Ken Keable reviews Killing Finucane - murder in defence of the realm by Justin O'Brien, Gill & MacMillan, ISBN 0 7171 3543 8, £10.99 pbk
"THE POLITICALLY inspired killing of an officer of the court represents a profound assault on democracy."
With this remark Justin O'Brien sets the tone of this book. It's not just about the evidence of state collusion in the murders of solicitor Pat Finucane and other innocent people, but also about the policy background against which they occurred and the wider implications. It bravely examines collusion generally, in relation to Britain's dirty war in Ireland. It exposes the guilt of successive governments, for the murder itself and the continuing cover-up.
The main facts are as follows. Prior to Finucane's killing in 1989 at least three wings of the "intelligence community" knew that he was being targeted, yet failed to warn him. After an inflammatory statement in the Commons by minister Douglas Hogg, two loyalist paramilitaries (one an British army undercover intelligence officer and serial murderer, the other probably also a British agent) planned the murder; the officer supplied the intelligence, and a Special Branch agent supplied the weapons and informed his handler that the murderers had driven off to commit the murder.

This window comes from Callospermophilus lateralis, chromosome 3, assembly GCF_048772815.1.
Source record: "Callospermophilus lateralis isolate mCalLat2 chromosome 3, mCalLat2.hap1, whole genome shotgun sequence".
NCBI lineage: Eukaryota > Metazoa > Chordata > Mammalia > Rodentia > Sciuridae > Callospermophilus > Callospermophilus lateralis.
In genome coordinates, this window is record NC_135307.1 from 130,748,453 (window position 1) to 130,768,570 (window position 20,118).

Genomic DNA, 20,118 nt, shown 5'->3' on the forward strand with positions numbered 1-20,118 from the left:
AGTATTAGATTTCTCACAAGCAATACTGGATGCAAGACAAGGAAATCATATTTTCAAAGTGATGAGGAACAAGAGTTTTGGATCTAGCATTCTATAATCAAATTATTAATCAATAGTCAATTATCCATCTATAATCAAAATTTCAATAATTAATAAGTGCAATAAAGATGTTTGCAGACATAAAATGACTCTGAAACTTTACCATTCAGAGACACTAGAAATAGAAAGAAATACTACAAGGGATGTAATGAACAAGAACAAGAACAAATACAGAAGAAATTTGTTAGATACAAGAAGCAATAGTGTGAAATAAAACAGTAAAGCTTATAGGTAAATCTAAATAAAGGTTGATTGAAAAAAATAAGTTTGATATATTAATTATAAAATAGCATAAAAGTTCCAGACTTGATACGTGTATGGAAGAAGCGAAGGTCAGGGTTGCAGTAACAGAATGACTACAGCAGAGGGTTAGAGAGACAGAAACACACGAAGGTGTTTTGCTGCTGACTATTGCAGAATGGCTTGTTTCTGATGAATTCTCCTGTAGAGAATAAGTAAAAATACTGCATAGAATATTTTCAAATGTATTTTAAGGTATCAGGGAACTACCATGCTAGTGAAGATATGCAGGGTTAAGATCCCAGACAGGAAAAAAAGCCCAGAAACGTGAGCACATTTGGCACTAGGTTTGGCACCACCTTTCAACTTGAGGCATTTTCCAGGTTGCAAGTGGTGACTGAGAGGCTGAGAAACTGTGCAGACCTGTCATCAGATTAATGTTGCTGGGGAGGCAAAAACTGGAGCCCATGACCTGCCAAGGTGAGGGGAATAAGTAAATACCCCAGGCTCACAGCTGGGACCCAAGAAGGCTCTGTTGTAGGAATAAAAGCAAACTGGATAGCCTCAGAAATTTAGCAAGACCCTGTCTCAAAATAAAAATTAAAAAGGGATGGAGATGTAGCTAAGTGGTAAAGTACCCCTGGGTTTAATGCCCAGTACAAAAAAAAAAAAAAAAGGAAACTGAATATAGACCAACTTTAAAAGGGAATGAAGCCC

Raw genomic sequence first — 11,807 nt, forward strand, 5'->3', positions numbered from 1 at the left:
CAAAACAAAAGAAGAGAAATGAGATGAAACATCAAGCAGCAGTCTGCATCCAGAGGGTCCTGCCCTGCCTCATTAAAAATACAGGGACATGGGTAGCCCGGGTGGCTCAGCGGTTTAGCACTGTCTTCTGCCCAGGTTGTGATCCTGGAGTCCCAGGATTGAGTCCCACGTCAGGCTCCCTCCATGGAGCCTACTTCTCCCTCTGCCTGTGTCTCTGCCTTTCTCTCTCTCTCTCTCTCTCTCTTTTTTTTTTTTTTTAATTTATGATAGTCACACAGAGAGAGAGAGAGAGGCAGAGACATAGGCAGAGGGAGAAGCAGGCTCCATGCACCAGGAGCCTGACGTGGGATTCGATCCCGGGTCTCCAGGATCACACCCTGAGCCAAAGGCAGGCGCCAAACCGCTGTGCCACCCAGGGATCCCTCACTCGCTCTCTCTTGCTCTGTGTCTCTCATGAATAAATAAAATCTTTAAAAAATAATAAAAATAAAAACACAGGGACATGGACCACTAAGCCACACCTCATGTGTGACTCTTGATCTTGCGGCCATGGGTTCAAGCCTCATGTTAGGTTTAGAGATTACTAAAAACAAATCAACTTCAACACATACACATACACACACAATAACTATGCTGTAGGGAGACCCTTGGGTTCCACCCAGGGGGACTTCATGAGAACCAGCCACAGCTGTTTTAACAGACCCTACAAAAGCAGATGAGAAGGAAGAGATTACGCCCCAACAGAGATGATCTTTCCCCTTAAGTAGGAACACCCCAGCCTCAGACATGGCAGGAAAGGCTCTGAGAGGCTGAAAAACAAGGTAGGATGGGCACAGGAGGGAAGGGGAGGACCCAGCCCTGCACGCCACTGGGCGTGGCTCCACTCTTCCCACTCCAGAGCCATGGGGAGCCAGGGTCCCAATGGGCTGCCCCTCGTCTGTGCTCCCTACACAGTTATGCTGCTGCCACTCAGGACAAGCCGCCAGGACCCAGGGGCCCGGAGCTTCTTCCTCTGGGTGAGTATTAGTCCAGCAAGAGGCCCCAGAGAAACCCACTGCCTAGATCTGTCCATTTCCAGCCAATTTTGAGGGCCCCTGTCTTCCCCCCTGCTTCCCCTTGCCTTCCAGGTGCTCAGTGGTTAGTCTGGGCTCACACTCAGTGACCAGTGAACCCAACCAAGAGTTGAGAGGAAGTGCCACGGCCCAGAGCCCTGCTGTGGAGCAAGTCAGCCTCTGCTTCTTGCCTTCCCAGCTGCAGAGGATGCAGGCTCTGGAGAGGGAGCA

The Special Branch later recruited one of the murderers as an agent, knowing he was the murderer. The police and secret services lied to and actively obstructed all investigations, the agent-murderer (who now enjoys state protection) pleaded guilty to avoid exposure of the facts and parliament passed a special law, the Inquiries Act 2005, to enable the state to withhold evidence from the inquiry, which has still not been held.
The author has followed the case, and the collusion issue generally, for many years. From 1995 he worked as a senior producer at the Spotlight programme for the BBC in Northern Ireland, then later at RTE in Dublin and UTV in Belfast.
The book includes, as appendices, the Walker Report, the conclusions of the Stevens Report and the conclusions of the Cory Report. The Walker Report of 1981 laid down procedures for the police and secret services, permitting them to operate above the law. The other two reports are so damning that they have still not been published in full.
Unfortunately the writing style of this book makes it a more difficult read than it needs to be. Nevertheless it is a very important book because the subject is so important, there are so few books on it, and the mainstream British media continue to ignore it. I have yet to hear a minister asked awkward questions about this on the BBC's Today programme.
If the state can organise the murder of a solicitor in Belfast because he is too good at defending people the state doesn't like, then the same state can do it anywhere. That's why it is important to keep on alerting the British public until the penny drops.
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Copyright © 2007 Ken Keable